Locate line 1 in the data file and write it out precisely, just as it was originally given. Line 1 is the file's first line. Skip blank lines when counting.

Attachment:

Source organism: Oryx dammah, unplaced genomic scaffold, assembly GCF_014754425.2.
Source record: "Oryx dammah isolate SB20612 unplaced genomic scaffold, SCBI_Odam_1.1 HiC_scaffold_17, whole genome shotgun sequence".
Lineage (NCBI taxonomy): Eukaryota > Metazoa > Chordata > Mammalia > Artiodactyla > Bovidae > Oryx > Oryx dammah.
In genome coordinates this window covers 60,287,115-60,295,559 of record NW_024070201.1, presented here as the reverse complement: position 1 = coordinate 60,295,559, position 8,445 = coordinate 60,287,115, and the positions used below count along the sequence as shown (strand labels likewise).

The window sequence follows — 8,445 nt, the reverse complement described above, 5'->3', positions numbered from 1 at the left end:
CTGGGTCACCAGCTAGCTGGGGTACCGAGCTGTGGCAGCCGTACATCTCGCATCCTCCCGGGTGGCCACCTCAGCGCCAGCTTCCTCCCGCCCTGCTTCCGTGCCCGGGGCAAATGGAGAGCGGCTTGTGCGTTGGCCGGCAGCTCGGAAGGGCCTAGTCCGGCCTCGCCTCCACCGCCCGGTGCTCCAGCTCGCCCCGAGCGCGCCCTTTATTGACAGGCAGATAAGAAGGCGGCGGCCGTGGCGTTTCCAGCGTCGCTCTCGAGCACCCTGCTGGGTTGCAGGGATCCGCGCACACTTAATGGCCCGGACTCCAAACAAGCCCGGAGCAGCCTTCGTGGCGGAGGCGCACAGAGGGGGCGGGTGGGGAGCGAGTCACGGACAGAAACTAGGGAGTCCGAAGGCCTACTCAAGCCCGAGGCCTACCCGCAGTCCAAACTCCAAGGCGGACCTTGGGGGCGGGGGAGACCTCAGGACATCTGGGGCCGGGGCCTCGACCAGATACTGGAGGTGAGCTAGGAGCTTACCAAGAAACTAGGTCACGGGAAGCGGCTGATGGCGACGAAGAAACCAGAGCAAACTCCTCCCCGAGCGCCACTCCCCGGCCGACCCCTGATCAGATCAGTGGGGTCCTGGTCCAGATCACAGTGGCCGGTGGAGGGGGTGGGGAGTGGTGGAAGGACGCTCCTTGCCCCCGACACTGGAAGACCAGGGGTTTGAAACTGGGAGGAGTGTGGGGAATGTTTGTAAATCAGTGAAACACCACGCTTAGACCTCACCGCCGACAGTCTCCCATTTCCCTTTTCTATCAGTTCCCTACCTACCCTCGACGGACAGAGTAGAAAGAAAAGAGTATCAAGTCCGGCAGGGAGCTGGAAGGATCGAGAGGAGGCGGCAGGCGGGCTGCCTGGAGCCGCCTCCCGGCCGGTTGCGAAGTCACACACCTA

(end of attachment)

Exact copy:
Source organism: Oryx dammah, unplaced genomic scaffold, assembly GCF_014754425.2.